‘Do you remember -’ she says, breaking into her friend’s flow. ‘Do you remember when the coast froze up?’
Her friend is thrown for a moment. Then she sees the orange cranes frozen in the docks, useless and wading on ice. The monstrous keels of half-completed ships, abandoned, like wedding dresses on dummies with the arms not on yet and pins sticking out.
‘I think so,’ she mumbles. She had been telling Patient Iris about the local women, bonded in a syndicate, who won a million pounds between them on the football pools. They were all supermarket cashiers and had their photos taken by the local press, sitting in shopping trolleys.
‘But do you remember the seals on the ice?’ They appeared from nowhere. Came thousands of miles south because it was so cold that winter.
Her friend doesn’t remember the seals.
Patient Iris recalls seeing grey sides of beef stranded on ice. She worked in a butchers, running errands. The butcher boys joked about serving up seal chops.
The seals grew bigger. From the top of the town Patient Iris could hear them bark at night. Not like dogs; grunting coughs like old men in the park. They were getting bigger because they were pregnant. The whiskered seals with large, inscrutable eyes, beached on the useless docks.
‘Imagine,’ says Patient Iris suddenly. ‘Imagine giving birth on sheer ice. Imagine being born on sheer ice. You come out of blubbery safety, straight into snow. The seals try to cover each other, but…’
Her friend decides Iris’s mind is wandering. Tomorrow she will visit her in person. She begins to end the phone call. She wants Iris to put down the phone in case she needs to phone herself an ambulance. She knows Patient Iris all too well and how she likes to do things for herself.
Patient Iris has been kneading the bedsores as she talks. Down the side of her leg, through stiff white cotton, fresh stains of primrose and carmine bloom.
Patient Iris puts down the phone and thinks.
One night when the seals were barking out their birth pangs, she left the house in her nightie and slippers and walked down to the docks.
The dark, slumped shapes, dividing and reproducing, unabashed on the exposed span of gleaming ice. The high pig squeals of baby seals. The mothers rolling over, moist with their own cooling gels, careful not to slip and crush their children.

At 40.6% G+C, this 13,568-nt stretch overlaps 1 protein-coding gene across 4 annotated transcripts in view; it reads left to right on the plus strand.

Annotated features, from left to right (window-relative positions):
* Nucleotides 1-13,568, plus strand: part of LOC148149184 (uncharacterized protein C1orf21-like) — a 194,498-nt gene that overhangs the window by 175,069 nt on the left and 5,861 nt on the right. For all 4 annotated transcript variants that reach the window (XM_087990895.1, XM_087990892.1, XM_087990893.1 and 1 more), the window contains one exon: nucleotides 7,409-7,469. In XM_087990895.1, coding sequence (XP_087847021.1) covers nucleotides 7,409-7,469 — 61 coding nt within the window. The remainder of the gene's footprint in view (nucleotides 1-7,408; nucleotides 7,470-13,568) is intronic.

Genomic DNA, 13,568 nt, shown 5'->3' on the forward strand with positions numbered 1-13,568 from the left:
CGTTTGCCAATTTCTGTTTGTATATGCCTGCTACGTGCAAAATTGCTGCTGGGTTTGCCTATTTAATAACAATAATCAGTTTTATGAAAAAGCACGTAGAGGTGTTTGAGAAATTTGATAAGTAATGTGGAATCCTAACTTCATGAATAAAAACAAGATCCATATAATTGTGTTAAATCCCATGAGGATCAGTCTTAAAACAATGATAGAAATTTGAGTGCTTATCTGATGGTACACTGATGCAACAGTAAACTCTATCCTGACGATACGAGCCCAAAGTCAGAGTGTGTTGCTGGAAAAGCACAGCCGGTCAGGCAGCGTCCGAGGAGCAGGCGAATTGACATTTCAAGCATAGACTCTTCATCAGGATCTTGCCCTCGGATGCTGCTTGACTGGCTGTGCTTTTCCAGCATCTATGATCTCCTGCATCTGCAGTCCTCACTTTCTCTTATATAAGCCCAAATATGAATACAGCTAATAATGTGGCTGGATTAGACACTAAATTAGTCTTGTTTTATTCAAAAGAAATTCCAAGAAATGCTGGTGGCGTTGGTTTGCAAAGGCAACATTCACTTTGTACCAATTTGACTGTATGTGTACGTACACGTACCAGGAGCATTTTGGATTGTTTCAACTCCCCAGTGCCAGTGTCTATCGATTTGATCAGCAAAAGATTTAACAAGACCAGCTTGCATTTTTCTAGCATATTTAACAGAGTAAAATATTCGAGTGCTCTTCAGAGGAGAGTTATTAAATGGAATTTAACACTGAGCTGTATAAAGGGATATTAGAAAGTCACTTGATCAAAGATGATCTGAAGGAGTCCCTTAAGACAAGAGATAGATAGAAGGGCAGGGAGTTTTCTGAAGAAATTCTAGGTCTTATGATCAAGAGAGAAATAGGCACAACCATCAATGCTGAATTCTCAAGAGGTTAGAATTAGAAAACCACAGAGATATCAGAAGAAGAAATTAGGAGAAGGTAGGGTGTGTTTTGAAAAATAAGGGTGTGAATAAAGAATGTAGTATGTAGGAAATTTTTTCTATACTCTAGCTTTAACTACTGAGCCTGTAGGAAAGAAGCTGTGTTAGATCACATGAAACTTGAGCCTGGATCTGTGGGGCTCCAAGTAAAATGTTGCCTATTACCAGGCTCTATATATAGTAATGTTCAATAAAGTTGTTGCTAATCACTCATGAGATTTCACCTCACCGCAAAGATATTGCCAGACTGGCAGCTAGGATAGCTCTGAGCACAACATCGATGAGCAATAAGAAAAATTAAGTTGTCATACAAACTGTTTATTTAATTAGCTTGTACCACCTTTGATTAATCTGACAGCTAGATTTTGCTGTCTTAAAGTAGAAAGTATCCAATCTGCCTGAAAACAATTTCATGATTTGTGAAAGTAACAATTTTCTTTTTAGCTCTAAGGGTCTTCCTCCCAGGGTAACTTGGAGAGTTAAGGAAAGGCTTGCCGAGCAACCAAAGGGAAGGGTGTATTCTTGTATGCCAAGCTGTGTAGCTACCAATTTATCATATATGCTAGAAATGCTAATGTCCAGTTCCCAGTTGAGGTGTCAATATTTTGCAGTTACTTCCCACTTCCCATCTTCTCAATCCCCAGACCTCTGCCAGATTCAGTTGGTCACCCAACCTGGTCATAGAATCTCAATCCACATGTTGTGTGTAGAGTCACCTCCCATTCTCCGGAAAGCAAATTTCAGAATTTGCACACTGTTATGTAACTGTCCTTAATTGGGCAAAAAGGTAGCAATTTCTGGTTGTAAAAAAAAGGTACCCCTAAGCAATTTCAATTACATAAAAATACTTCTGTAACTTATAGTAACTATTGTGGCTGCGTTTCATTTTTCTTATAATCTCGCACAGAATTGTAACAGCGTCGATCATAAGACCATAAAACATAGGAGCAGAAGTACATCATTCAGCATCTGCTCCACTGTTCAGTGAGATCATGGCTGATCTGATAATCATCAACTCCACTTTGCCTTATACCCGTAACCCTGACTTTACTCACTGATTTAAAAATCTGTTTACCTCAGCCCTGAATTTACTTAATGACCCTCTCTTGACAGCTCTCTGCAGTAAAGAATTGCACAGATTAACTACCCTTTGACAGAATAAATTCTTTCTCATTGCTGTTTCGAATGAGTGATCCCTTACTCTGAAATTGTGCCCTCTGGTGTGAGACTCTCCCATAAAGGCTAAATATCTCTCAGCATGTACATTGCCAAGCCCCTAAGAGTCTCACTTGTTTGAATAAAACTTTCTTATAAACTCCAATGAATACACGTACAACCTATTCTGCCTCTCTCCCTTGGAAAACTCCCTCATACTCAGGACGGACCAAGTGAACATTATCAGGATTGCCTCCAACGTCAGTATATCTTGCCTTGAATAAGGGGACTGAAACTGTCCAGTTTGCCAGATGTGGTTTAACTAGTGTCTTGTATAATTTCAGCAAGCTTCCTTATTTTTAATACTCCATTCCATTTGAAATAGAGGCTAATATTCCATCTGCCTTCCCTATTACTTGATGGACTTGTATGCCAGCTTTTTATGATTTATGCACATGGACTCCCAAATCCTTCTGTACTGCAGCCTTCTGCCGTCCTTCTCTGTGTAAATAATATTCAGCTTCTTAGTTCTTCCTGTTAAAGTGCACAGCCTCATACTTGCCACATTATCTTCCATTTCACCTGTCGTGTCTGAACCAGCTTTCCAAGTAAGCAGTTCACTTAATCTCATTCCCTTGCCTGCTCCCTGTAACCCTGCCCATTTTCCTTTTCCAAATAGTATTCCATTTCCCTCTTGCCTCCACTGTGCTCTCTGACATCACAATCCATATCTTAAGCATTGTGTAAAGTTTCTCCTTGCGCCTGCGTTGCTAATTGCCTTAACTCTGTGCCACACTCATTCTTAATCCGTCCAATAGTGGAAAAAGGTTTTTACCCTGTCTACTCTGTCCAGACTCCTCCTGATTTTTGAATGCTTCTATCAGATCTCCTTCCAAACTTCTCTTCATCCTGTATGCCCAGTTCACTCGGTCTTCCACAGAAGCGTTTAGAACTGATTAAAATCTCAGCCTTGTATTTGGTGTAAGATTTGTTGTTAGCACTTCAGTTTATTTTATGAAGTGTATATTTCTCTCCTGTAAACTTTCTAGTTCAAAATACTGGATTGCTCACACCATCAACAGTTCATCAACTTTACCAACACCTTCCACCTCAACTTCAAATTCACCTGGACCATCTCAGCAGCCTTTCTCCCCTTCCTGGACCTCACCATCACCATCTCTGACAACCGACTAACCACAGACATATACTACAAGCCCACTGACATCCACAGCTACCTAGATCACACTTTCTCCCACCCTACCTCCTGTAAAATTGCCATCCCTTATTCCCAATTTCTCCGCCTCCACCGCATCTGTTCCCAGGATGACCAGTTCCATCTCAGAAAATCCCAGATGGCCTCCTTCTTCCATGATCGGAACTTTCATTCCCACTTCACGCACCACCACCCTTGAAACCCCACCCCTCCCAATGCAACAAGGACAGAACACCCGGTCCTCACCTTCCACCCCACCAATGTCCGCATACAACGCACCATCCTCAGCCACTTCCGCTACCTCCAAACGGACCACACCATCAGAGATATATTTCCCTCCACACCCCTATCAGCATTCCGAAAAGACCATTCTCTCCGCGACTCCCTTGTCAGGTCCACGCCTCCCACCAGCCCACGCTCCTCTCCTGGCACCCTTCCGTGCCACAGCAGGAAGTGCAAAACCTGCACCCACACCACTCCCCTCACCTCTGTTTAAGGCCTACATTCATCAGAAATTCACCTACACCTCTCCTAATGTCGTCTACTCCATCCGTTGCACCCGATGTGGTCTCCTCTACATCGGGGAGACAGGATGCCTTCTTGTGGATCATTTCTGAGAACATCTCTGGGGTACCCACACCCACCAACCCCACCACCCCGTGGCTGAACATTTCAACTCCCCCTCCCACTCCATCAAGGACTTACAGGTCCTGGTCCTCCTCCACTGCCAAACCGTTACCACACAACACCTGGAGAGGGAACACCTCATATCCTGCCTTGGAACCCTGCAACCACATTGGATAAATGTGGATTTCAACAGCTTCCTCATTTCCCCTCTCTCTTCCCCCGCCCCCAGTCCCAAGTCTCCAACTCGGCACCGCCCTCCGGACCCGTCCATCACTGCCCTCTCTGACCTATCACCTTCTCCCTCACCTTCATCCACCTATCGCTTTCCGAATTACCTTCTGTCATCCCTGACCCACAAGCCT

Patient Iris met a woman, a hag, really, with great hooped skirts and a basket of herring on her back. She said her name was Dolly. She was a lunatic, screaming the odds at the clock face when it struck the hour. In her basket the fish slipped and goggled their frozen eyes as Dolly jogged about to keep warm.
‘I keep sailors inside my skirts. That’s why I wear them so big. So they can hide inside and dodge the draft. They needn’t have to go to sea. Or do what they don’t want.’
Dolly’s face was like a coconut, the hairs growing thick inside the grooves so she’d never be able to shave them if she tried.
Tonight Iris’s oldest living friend dreams of Iris turning yellow and sitting by the phone. The moonlight shines off stark Roman walls and drops into her room.
Patient Iris is still, asleep sitting up, looking dead already. Apart from the slight hiss of breath, which issues as smoke from her open mouth. She is awkward in her chair, doubled up with her precious jumble of ruined organs preserved in that clatter of limbs. She looks just as uncomfortable as those cashiers posing in their shopping trolleys, arms and legs akimbo and waving their champagne glasses and oversized cheques as photographers’ bulbs go off.
Patient Iris’s friend of many years dreams that this winter will be cold. Colder even than that winter before the town was bombed and Tyne Dock was sheeted over in ice.
Colder still and the men decide to down tools and abandon the Roman remains till spring. It is so cold that it frightens them. This kind of weather will crystallise fragments of lost souls in the air. They rekindle themselves and brighten jewellike when it comes in dark. Centurions gather on the ramparts in their leather skirts with the wind whistling through them, their eyes dead quartz.
In the cold imagined by Iris’s friend, the Roman remains can complete themselves.
Old outlines glisten silver on the air, tugging at each other like a big top going up. They stir the air to recall what once stood there. Moisture freezes, clicks into place and recreates a fabulous ice palace on the reconstructed site at the top of the town above the docks.
Patient Iris’s window is open and the time is right for irises to open. Unseasonably, perhaps, even dangerously, in midwinter. But what does Patient Iris care for danger now?
She is open to the elements. Her sores expose her to the harshest that the north can offer.